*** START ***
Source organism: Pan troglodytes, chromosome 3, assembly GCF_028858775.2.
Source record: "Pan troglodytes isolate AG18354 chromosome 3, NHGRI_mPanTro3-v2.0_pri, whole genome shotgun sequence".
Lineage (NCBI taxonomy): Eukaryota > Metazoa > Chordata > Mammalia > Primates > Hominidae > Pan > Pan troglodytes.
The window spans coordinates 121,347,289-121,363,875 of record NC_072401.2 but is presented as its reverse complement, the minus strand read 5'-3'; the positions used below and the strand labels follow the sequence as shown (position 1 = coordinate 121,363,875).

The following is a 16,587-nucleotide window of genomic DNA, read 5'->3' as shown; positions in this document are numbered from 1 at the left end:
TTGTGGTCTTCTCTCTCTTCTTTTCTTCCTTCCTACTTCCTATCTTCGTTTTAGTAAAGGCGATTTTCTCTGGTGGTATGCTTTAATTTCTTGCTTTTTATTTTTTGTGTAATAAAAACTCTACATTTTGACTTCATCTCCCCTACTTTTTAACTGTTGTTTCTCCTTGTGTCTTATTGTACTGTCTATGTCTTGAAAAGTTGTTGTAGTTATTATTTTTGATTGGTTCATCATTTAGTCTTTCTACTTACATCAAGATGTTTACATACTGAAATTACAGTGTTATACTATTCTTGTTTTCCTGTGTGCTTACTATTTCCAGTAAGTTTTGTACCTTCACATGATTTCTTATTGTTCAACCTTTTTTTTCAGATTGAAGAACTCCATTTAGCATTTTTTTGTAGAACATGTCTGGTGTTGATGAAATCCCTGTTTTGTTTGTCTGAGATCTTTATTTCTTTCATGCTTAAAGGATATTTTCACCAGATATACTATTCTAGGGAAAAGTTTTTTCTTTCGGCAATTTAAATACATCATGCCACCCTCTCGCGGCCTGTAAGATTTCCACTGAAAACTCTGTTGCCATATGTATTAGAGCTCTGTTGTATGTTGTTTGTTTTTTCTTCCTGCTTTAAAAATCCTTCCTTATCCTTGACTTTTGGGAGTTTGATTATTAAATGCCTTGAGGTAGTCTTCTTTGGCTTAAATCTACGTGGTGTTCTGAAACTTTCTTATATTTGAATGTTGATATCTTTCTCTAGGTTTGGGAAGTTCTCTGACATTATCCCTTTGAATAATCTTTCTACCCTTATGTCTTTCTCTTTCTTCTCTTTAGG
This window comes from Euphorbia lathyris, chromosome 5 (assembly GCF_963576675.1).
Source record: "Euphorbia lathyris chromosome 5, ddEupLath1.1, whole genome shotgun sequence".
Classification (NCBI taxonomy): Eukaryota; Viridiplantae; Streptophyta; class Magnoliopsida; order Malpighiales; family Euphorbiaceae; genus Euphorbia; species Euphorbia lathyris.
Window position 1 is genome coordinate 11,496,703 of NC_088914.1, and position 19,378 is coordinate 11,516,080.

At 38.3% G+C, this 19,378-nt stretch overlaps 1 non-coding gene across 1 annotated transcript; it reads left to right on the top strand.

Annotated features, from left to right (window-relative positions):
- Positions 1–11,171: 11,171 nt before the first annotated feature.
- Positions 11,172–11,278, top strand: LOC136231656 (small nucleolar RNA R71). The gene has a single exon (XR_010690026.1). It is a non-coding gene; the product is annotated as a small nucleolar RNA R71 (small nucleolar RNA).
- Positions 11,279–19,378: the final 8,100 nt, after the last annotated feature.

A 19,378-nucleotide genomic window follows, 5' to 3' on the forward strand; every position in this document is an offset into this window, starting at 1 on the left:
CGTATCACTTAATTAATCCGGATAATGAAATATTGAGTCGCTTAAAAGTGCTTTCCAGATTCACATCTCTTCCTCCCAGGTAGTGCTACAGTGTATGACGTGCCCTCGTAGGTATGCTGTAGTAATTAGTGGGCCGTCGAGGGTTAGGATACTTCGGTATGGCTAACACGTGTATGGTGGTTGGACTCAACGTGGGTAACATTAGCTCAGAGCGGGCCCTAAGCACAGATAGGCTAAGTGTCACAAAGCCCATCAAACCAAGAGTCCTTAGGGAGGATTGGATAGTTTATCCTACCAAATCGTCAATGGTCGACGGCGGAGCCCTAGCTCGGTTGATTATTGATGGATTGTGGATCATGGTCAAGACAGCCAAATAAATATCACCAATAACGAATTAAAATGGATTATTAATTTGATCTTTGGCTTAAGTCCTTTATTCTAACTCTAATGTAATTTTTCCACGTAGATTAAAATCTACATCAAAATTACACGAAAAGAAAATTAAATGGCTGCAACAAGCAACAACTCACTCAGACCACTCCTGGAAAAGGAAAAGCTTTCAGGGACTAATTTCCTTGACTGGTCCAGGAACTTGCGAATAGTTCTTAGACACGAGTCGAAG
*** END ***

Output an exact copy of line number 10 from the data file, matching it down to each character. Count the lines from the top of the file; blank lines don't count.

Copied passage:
Window position 1 is genome coordinate 11,496,703 of NC_088914.1, and position 19,378 is coordinate 11,516,080.